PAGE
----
Build 16257 of Windows 10 brings along several new features and improvements. The first is an eye tracking feature (in beta) designed to help users with disabilities that prevent normal use of other already existing assistance software. Not only is it a genuinely needed feature for some users, it may turn out to be a useful way to accomplish certain tasks faster.
In order to use eye tracking, special hardware and associated drivers are required. Currently, the Tobii Eye Tracker 4C is the only option. Microsoft has plans to add support for other Tobii hardware in the near future and is open to working with other partners.
Once all hardware is connected and proper software is installed, the Eye control beta feature can be enabled through Settings.
A virtual mouse and keyboard can be operated with your eyes in a very intuitive manner. Staring at a particular point on screen will allow standard mouse actions to be performed with the help of an on screen control box.
Borrowing an idea from many smartphone keyboards, shape-writing acts very similarly to Swype. A user can make a long glance at the first letter of a word, quickly look over each letter, and then pause briefly on the last letter of the word.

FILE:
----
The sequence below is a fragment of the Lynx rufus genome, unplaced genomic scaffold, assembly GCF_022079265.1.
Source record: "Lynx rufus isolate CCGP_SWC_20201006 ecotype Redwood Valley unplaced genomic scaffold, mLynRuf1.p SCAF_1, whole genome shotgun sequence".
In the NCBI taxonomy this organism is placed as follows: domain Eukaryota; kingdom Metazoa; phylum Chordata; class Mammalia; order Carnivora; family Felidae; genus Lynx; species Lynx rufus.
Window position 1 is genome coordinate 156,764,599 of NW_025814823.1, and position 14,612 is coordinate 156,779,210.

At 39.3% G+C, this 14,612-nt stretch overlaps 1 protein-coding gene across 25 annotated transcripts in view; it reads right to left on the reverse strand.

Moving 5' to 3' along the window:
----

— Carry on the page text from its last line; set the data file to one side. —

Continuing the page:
For a feature still in beta, it seems to work reasonably well. A minor problem is that re-calibration of the Tobii Eye Tracker 4C is required when lighting conditions change too much. Additionally, the shape-writing feature can be stuck on, but toggling the setting can correct the issue. Other minor software problems related to freezing and crashing exist with Tobii UI.
If eye tracking is not of interest, a much needed customization option has been added. Console windows now support full 24-bit color and are no longer limited to only 16 colors. Demonstrating the new feature could prove difficult as there are not currently applications that use the new colors.
To remedy this, Windows Subsystem for Linux was used to launch a shell that already had support for 24-bit RGB colors. Many older Linux distributions still rely on 256 color schemes within console windows, but widespread support for 24-bit color is expected on all distributions that may gain Windows support.
Also in build 16257, Microsoft Edge has been updated with a new UI based on the Fluent Design System. The tab bar gains transparency support and appears to have a hint of depth to it. Easier modification of URLs and other minor bug fixes were also provided.
A full list of improvements and changes can be found on Microsoft's Windows Blog. The next Creators Update coming this fall may bring some or all of the changes found in this Insider Preview build.